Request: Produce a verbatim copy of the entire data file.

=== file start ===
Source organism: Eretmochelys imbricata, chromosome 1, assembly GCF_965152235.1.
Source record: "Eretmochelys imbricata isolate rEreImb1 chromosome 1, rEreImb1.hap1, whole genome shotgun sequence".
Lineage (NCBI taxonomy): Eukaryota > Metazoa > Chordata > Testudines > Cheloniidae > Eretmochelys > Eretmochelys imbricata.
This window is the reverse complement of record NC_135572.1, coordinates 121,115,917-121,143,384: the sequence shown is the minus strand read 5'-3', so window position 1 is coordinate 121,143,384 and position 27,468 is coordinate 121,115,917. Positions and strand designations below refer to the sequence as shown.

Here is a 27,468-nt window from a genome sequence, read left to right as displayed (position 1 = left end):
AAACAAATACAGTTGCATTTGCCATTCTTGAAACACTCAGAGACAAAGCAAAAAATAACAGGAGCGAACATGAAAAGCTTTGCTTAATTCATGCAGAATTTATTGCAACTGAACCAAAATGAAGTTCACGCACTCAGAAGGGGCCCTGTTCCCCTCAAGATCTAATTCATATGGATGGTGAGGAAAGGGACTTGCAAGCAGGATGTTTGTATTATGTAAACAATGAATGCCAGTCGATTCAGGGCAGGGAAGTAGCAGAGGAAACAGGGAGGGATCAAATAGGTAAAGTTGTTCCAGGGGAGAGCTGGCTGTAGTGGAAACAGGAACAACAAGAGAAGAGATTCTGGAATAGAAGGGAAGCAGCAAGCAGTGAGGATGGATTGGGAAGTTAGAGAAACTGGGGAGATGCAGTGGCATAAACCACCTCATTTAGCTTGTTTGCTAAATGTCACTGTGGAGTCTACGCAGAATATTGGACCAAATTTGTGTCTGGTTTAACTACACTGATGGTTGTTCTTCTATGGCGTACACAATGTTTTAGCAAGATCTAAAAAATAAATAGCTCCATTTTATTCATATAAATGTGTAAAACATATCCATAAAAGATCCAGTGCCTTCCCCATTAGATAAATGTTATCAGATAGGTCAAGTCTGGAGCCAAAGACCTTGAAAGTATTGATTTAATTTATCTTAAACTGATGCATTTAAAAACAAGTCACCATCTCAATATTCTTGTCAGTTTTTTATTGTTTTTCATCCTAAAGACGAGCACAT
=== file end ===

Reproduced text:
Source organism: Eretmochelys imbricata, chromosome 1, assembly GCF_965152235.1.
Source record: "Eretmochelys imbricata isolate rEreImb1 chromosome 1, rEreImb1.hap1, whole genome shotgun sequence".
Lineage (NCBI taxonomy): Eukaryota > Metazoa > Chordata > Testudines > Cheloniidae > Eretmochelys > Eretmochelys imbricata.
This window is the reverse complement of record NC_135572.1, coordinates 121,115,917-121,143,384: the sequence shown is the minus strand read 5'-3', so window position 1 is coordinate 121,143,384 and position 27,468 is coordinate 121,115,917. Positions and strand designations below refer to the sequence as shown.

Here is a 27,468-nt window from a genome sequence, read left to right as displayed (position 1 = left end):
AAACAAATACAGTTGCATTTGCCATTCTTGAAACACTCAGAGACAAAGCAAAAAATAACAGGAGCGAACATGAAAAGCTTTGCTTAATTCATGCAGAATTTATTGCAACTGAACCAAAATGAAGTTCACGCACTCAGAAGGGGCCCTGTTCCCCTCAAGATCTAATTCATATGGATGGTGAGGAAAGGGACTTGCAAGCAGGATGTTTGTATTATGTAAACAATGAATGCCAGTCGATTCAGGGCAGGGAAGTAGCAGAGGAAACAGGGAGGGATCAAATAGGTAAAGTTGTTCCAGGGGAGAGCTGGCTGTAGTGGAAACAGGAACAACAAGAGAAGAGATTCTGGAATAGAAGGGAAGCAGCAAGCAGTGAGGATGGATTGGGAAGTTAGAGAAACTGGGGAGATGCAGTGGCATAAACCACCTCATTTAGCTTGTTTGCTAAATGTCACTGTGGAGTCTACGCAGAATATTGGACCAAATTTGTGTCTGGTTTAACTACACTGATGGTTGTTCTTCTATGGCGTACACAATGTTTTAGCAAGATCTAAAAAATAAATAGCTCCATTTTATTCATATAAATGTGTAAAACATATCCATAAAAGATCCAGTGCCTTCCCCATTAGATAAATGTTATCAGATAGGTCAAGTCTGGAGCCAAAGACCTTGAAAGTATTGATTTAATTTATCTTAAACTGATGCATTTAAAAACAAGTCACCATCTCAATATTCTTGTCAGTTTTTTATTGTTTTTCATCCTAAAGACGAGCACAT